Penny For The Guy

Poetic Beats

Welcome to this weeks edition of Poetic Beats with Howard Bond and Davy D, recorded on the 6th of November 2017 on Red Kite Radio.

To celebrate Bonfire Night, in the UK, we look at Davy D’s poem and the fading tradition of Penny for the Guy, where effigies of Guy Fawkes were paraded around the streets for money. The Guy then being burned on top of a bonfire, on the 5th of November, in honour of the failed plot to blow up the Houses of Parliament in 1605.

If you are having difficulty accessing the recording, a text version of Davy D’s poem is provided after the sound bar.

To hear this weeks show, please press the arrow on the left of the sound bar below.


Penny for the Guy

getting going was
always the hard bit,
all of us round at Baldies.
he had the poshest house,
the fattest dad.

every year it was the same,
on the floor arguing.
would his backside look big in this?
what’s the best stuffing
Mail, Mirror, Sun?

I don’t know how it happened
amongst the tantrums,
amongst the “I’m off to join another gang.”
but, somehow,
over days,
he appeared;
more like Worzel Gummidge
than Guy Fawkes,
if I’m honest.

for the next two weeks
he became part of the gang.
sleeping in each of our bedrooms,
listening in on our intimate secrets.

from inside a wheelbarrow
he earned his keep
ferried through lane and street

“Penny for the Guy” – our battle-cry

I remember one year
he earned enough
to buy the five of us
a pennorth of chips each,
and a piece of haddock.

how did we repay him?
stuck him on top of a bonfire,
burned him,
to honour some bloke who
tried to blow up Parliament.

he was indestructible.
came back every year,
until Old Misery from the
Council said he was illegal.

Old Misery would never know
it was his string vest and Y-Fronts
accompanying Guy on
his last journey.

I’m sure I saw a smile,
through those final flames.

© Davy D 2017


Thanks Davy D, this poem about the Guy is really good and funny and it gives me a good feel how it was to grow up with this tradition. I have always been bemused as to why one was asked for a penny for the guy…, then celebrated him and burnt him. Until I read he almost burnt James the 1st with the Parliament. Oh, but to be an Englishman.😊.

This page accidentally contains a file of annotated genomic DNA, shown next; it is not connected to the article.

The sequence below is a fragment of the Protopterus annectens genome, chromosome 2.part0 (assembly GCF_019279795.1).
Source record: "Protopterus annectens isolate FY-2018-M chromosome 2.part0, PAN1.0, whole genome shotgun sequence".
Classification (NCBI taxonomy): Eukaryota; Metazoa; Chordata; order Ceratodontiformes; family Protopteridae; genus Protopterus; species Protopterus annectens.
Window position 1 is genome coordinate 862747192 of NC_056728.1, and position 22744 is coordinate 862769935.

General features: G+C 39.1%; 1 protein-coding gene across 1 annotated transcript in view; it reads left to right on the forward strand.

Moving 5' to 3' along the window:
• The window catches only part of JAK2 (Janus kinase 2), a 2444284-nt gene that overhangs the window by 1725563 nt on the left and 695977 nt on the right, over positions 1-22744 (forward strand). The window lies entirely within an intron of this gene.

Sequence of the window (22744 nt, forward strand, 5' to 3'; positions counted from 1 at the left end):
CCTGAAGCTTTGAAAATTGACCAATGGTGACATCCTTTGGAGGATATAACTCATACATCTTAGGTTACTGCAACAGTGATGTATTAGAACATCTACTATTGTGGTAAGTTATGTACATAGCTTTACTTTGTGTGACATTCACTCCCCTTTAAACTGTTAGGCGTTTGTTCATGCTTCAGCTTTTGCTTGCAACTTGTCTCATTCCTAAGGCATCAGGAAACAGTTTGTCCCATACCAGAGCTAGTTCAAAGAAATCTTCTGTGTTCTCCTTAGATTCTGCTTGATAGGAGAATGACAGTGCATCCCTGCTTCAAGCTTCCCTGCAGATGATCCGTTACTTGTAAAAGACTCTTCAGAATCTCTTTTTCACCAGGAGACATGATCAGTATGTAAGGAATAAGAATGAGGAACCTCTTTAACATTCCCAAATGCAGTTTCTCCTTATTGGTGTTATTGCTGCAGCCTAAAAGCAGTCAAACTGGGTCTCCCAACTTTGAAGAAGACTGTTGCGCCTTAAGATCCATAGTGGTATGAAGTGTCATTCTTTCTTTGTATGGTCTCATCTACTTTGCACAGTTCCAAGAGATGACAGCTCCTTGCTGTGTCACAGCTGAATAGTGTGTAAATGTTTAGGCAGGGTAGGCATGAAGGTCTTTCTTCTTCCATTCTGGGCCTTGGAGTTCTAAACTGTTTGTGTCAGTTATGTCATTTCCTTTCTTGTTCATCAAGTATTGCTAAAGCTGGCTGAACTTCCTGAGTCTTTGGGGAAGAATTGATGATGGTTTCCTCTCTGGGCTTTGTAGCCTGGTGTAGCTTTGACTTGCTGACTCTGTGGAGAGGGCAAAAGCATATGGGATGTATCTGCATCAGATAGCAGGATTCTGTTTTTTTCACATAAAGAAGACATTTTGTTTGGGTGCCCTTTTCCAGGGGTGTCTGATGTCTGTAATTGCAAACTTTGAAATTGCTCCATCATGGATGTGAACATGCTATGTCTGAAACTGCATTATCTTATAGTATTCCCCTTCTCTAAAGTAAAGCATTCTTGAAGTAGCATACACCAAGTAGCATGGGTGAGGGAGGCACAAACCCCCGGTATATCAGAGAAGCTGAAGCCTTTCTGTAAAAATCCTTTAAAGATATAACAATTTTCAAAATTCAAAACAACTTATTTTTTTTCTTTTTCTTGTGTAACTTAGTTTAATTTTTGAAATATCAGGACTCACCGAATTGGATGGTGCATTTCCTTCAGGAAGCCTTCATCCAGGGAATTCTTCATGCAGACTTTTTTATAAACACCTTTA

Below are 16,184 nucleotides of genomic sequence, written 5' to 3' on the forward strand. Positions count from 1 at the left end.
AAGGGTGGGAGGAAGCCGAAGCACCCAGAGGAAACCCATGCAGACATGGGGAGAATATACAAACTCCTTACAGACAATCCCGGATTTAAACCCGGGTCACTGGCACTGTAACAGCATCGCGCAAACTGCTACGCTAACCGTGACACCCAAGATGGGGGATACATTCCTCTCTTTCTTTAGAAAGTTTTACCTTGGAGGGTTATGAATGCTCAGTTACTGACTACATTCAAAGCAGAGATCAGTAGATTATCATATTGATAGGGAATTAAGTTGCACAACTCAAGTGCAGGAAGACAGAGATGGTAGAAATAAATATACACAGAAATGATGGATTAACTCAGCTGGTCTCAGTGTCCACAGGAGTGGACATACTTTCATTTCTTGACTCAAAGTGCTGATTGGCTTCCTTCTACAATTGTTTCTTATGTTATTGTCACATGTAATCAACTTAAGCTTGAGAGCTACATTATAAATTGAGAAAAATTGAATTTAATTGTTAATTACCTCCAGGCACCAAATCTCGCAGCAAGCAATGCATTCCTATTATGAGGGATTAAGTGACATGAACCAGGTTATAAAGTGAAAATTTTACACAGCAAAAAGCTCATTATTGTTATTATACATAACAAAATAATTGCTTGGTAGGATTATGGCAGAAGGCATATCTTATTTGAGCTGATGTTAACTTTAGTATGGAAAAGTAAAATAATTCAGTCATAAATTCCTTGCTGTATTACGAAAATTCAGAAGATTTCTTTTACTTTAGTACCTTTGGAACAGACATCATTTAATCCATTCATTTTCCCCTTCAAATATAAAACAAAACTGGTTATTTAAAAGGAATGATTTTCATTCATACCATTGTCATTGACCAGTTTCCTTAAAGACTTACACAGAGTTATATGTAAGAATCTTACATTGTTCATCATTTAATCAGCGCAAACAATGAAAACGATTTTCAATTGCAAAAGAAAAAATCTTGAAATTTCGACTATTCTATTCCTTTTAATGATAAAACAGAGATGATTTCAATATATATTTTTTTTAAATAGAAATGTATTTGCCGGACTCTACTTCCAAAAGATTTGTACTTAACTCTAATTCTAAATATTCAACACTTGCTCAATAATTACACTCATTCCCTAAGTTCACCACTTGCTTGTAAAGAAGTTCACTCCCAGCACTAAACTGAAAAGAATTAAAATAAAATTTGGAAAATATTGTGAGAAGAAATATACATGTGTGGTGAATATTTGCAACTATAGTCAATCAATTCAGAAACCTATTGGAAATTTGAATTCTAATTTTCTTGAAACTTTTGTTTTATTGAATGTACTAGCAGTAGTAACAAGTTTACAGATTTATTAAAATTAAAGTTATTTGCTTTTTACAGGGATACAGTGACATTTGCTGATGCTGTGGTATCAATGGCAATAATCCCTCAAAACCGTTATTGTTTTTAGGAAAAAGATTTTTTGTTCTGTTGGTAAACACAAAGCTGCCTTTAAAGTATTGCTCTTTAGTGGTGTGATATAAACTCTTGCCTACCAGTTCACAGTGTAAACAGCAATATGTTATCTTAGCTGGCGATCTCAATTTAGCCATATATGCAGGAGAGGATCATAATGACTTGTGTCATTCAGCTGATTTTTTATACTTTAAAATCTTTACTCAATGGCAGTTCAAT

Liked by 1 person

I always enjoy hearing your voice, the delight of your accent, and learning history. I knew a bit about bonfires (I watch BBC America and Midsummer Murders always has a bonfire in some episode…) But it was lovely to learn its history. Thanks for the two poems. A real treat!

Liked by 1 person

    A pleasure Lesley and thank you for your kind comments and continued support. Howard and myself live in the heart of Midsummer Murder Country. The village I live in has featured in a number of episodes. Occasionally see them filming when I am out on my wanders. The bonfires have nothing to do with me 🙂


Excellent poems, Davy D!
Thank you for always teaching me, making me think, and bringing me joy! I knew nothing of Guy Fawkes, but now I do.
I could listen to your voice on and on and not tire of it.
(Fireworks and fish and chips sound delightful.)
I look forward to the next Poetic Beat!
(((HUGS))) 🙂

Liked by 1 person

    I am humbled by your lovely comments Carolyn so thank you. I enjoy Poetic Beats as the research always takes me to areas of poetry and history I never knew. Next week we will be doing some poetry from the Great War. Have a lovely weekend 🙂

    Liked by 1 person

Very much enjoyed your story today, Davy, and your free verse poem really captured that youthful excitement which I remember Nov 5th bringing long ago. Not the same nowadays, although the grandchildren still enjoy it. I’m wondering if you get much feedback for your poetry sessions from your listening public?

Liked by 1 person

    Thank you Roland, I am glad you enjoyed it. The audience for Poetic Beats is starting to grow as there are more people stopping me and saying they are listening to it. One of the plans for next year is to get more local poets involved and to hear different voices.

    Liked by 1 person

Your voice compliments each and every word, Davy!

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Reblogged this on Go Dog Go Café and commented:
Davy D and Howard Bond on Poetic Beats

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I was never a fan of burning the Guy (or anyone) on a Bonfire, but I loved the poem, especially the end. Great story – left me with a smile. 🙂

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I was never a fan of burning the Guy (or anyone) on a Bonfire, but I loved the poem, especially the end. Great story – left me with a smile. 🙂 Loved hearing the reading and the interview too.

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Interesting poem and history Davy, thanks for sharing! Liked the storytelling quality of this free verse poem.

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Brought back some great memories this one. Fantastic stuff, Dave.

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Thank you for the share. Hope you are having a good weekend.


Thanks for featuring this Dan. It is greatly appreciated.


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